Paul Ryan is in the race, and Democrats are delighted. They think they will be able to successfully demonize him for his proposal to make radical cuts to entitlement programs along with giving tax breaks to the wealthy.
In reality, a victory will be difficult for Democrats to pull off. Two reasons:
First, Ryan is intelligent and passionate. He can make outrageous policy sound sane. That will pull in some independent voters and solidify wavering Republicans.
Second, pundits are failing to credit that vast group of ill-informed Americans whose vote is relentlessly determined by their longing to be associated with a winner.
Paul Ryan is that winner. You can feel it; he’s confident, likable, funny. He’s a decent man, and in spite of questions raised by Democrats, yes, he is ready to step in as president if necessary.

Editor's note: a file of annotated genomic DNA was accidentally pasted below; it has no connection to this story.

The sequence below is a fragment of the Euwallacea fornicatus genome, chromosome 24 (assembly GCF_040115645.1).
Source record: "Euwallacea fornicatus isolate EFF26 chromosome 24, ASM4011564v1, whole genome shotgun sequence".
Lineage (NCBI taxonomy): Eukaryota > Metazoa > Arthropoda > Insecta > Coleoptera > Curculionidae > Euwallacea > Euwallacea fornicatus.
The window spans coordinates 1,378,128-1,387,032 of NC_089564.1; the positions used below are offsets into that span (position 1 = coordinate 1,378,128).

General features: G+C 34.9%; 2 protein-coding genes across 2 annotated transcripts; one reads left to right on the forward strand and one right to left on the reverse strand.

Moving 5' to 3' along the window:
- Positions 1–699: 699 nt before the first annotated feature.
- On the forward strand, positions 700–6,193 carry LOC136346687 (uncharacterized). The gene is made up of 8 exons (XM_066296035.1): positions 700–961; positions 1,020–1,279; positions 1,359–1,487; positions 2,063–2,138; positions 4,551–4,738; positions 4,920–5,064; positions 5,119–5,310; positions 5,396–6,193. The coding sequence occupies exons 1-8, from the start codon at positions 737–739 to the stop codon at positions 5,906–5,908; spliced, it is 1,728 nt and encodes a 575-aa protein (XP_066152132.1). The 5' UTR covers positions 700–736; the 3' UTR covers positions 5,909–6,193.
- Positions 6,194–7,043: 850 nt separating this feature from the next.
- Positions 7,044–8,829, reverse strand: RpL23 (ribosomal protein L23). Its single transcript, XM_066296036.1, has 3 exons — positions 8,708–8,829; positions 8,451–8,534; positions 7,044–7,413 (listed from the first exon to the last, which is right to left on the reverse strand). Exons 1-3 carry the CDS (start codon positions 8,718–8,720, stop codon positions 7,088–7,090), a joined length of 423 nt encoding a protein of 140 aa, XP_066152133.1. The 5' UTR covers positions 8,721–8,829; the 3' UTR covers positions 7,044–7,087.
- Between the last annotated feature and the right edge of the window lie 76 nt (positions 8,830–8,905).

Name the last presidential election where charisma didn’t win the day.
Some suggest Ryan may be a problem by outshining Romney, or simply become less of a factor in the November election as vice-presidential candidates tend to do. So we’re in pretty good shape, say Democrats.
Maybe not. Romney and Ryan have great chemistry, and it shows. Somehow, around Ryan, Romney feels more like a winner. They are a team. Somehow, Ryan makes Romney’s awkwardness OK, almost endearing.
Beware of “winner syndrome,” Democrats. It usually prevails. It did for Barack Obama in 2008.